Live review

William Parker Quartet at Green-Wood Cemetery, Brooklyn NYC

William Parker Quartet

(Green-Wood Cemetery. Concerts in the Catacombs series. 22 September 2022. Live review by Dan Bergsagel)

William Parker Quartet. Photo by Dan Bergsagel

There was no extended chat from the concert hosts at Green-Wood Cemetery to introduce this concert, just a cursory introduction to the William Parker Quartet. For some musicians this might be seen as a slight, but in his home town of New York City, this is testament to Parker’s standing in the improvisational scene: the usual hyperbole is unnecessary. 

There was no chat from the quartet, either. Parker begins with the textured, birdlike whistles of an overtone flute, accompanied by Cooper-Moore striking a yard-long mouth bow. This is ethereal music for cemeteries, for playing outside, for mixing with the sounds of wildlife. The atmosphere grows urgent as DoYeon Kim strikes a gong, and then spiritual as she sings, developing into almost anguished tones.

Throughout the set, instruments shift, and the opening array of woodwind and percussion switches to a more string-focused ensemble – Parker now with his double bass, Cooper-Moore a large horizontal harp with a triangular resonator, and Kim a gayageum plucked zither. On bass, Parker settles into a groove with Hamid Drake beating with brushes. Here, Parker fills so much space with unhurried seemingly-simple lines. The two harps, flanking the rhythm section pluck sharp chords or strum with both hands creating rolling washes. The music morphs, individual moments merging into one another as Cooper-Moore pulls out instrument after home-made instrument – a bamboo piccolo, an ocarina, a lap xylophone – and Kim hitting an unexpected bluesy solo on her wide ranging zither. The eclectic set closes with Parker on a Kora-esque instrument, charmingly singing a rhyme Don Cherry wrote for his son Eagle-Eye in the 1970s, about pies in the sky and crusts made of clouds.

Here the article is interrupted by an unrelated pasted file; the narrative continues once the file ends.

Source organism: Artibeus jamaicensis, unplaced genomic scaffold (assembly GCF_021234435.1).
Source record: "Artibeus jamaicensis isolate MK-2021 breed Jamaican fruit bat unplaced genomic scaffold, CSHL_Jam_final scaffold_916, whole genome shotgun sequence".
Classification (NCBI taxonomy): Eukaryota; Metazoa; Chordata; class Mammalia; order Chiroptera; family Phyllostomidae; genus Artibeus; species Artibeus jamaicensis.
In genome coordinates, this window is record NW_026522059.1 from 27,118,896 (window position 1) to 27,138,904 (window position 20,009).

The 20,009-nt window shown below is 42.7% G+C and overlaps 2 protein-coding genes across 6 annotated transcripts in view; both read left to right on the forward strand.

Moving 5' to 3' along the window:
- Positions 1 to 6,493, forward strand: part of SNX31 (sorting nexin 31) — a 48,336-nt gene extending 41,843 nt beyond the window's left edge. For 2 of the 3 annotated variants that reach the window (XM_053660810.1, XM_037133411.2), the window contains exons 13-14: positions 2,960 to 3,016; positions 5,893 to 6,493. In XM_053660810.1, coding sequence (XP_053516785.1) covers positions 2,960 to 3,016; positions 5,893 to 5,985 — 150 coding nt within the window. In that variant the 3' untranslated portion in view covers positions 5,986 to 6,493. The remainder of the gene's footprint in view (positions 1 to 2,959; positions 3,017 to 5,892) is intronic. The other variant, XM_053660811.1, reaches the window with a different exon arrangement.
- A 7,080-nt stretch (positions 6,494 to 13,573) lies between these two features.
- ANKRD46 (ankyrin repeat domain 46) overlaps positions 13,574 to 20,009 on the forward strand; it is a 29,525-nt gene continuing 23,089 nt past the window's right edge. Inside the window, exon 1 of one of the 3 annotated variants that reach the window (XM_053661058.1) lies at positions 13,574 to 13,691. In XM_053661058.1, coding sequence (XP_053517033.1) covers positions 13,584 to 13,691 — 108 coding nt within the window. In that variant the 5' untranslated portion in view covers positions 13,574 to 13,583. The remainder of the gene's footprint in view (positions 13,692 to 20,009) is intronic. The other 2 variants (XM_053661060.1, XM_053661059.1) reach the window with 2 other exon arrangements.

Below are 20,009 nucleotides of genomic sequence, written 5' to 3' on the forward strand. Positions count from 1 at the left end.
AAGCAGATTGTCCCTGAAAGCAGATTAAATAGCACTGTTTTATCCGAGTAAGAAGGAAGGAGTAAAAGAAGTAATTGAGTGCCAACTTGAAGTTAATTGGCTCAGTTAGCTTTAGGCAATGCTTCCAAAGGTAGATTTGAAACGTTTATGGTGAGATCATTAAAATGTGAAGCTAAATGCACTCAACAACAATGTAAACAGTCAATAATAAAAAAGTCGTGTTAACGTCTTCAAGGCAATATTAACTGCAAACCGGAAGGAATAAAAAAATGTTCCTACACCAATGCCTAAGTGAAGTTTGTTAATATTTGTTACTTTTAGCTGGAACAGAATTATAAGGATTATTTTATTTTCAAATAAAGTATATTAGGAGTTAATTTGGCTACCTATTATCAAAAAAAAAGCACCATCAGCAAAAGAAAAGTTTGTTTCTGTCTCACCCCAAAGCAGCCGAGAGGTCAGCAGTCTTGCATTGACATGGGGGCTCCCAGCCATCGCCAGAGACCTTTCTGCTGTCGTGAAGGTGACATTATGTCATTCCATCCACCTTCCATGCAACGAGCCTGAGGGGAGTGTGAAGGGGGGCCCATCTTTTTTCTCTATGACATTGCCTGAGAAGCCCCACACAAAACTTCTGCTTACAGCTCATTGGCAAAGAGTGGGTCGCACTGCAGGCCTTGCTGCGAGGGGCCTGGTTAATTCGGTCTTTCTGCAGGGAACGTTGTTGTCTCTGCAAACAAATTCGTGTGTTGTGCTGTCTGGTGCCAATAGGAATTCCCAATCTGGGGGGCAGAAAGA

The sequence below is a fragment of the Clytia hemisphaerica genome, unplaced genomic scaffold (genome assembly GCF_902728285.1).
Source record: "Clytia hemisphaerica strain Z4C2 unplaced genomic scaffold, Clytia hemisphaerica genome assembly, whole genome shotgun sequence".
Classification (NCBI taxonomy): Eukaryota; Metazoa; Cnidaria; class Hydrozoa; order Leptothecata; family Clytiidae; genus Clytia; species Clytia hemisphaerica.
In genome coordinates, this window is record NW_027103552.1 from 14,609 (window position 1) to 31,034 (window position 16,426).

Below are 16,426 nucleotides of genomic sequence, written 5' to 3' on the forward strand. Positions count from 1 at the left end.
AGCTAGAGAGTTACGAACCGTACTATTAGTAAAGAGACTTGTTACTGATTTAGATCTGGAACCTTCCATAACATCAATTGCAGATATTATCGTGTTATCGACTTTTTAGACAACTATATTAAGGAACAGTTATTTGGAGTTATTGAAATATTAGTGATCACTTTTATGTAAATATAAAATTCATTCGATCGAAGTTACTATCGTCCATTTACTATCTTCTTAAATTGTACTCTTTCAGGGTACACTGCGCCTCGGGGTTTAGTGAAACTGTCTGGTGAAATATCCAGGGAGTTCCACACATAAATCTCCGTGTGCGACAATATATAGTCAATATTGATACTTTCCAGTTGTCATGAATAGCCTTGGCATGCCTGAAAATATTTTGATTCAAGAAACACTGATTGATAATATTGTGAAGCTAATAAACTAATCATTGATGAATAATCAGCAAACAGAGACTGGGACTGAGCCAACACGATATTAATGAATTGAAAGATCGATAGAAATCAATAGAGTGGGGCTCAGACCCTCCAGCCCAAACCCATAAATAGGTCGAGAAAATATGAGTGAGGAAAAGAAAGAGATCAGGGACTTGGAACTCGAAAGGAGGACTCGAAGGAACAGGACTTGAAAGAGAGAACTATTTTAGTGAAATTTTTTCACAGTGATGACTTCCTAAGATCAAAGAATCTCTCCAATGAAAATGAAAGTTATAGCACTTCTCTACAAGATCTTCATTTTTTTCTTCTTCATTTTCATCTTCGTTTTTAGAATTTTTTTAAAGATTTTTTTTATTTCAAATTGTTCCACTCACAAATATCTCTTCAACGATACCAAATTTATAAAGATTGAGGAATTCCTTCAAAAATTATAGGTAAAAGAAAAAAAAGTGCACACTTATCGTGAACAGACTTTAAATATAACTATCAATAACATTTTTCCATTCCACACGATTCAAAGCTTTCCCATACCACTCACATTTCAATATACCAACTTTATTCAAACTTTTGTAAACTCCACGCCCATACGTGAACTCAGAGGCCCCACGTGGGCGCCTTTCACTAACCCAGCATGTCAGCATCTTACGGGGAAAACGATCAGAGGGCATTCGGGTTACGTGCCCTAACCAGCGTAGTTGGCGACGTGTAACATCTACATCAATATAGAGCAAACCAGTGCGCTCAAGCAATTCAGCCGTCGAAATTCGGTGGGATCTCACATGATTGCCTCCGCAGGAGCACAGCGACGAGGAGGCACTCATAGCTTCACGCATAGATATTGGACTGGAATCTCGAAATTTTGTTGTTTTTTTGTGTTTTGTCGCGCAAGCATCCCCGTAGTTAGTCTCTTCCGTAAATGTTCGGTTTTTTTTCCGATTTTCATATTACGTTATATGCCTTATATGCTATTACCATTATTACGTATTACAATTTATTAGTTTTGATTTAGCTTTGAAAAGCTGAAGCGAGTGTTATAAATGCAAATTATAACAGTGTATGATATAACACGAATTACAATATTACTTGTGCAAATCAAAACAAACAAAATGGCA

The music finishes, and there is hardly a moment for applause before the audience finds itself immediately immersed in a sort of Storytime with William and Friends. Without the support of microphones and with the wind occasionally whipping away their words, the crowd find themselves leaning in for an intimate moment as the band speak. Parker introduces his instruments and praises his band, who he clearly values deeply. He is full of reminisces about band members past and present, as well as practical descriptions of the array of instruments he has played – thankfully revealing that the unusually natural-wood bass clarinet that he played through a hose is a traditional Slovak instrument, the Fujara. Drake explains that he only played with Kim for the first time the previous evening, but now considers the Heart Trio – normally formed of Parker, Cooper-Moore and himself – to be a Heart Quartet. The space overflows with warmth.

However, it is Cooper-Moore who steals the show with his humour and tales of how he acquired his homemade instruments – from his broken garden hoe handle harp, to the xylophone borne from a bundle of wood found in the trash on the corner of Canal and Green St in Manhattan in 1973. It is this Bundle of Wood which brought me the highlight of the concert, as Cooper-Moore proceeds to introduce and perform Emancipation, a solo piece beaten out with a resonant, hollow, heavily damped air on this instrument formed of scrap, where each bar represents a friend. Emancipation is busy, layered, joyous, exhausting, and concise, all at once.

The whole event was concise, and captured a sense of fleeting change. This quartet is new, and may be short-lived in this format. We sit in the dark outside with the warm glow of battery candles on the last day of summer, and the first day in months that anyone has worn more than one layer in Brooklyn after a sticky summer. We are outside as, while billed as a Concert in the Catacombs, the resting dead clearly demanded to be left in peace and we didn’t make it inside (there appears to have been a snafu with a key). Instead, we were set up outside the front doors, with the wind, rustling leaves, chirping insects. The slight downside to this was the very regular planes shuttling directly overhead on the flight path into La Guardia airport in Queens. Luckily, Parker – as the improvisational king – was able to still create a sense of space and musical enclosure outside in an all-acoustic set up and overcome any interference.

The concert by the entrance to the Catacombs, built in the 1850s.

LINK: Future events at Green-WoodThe series is curated by Gelsey Bell

LJN’s previous coverage of William Parker

Leave a Reply Cancel reply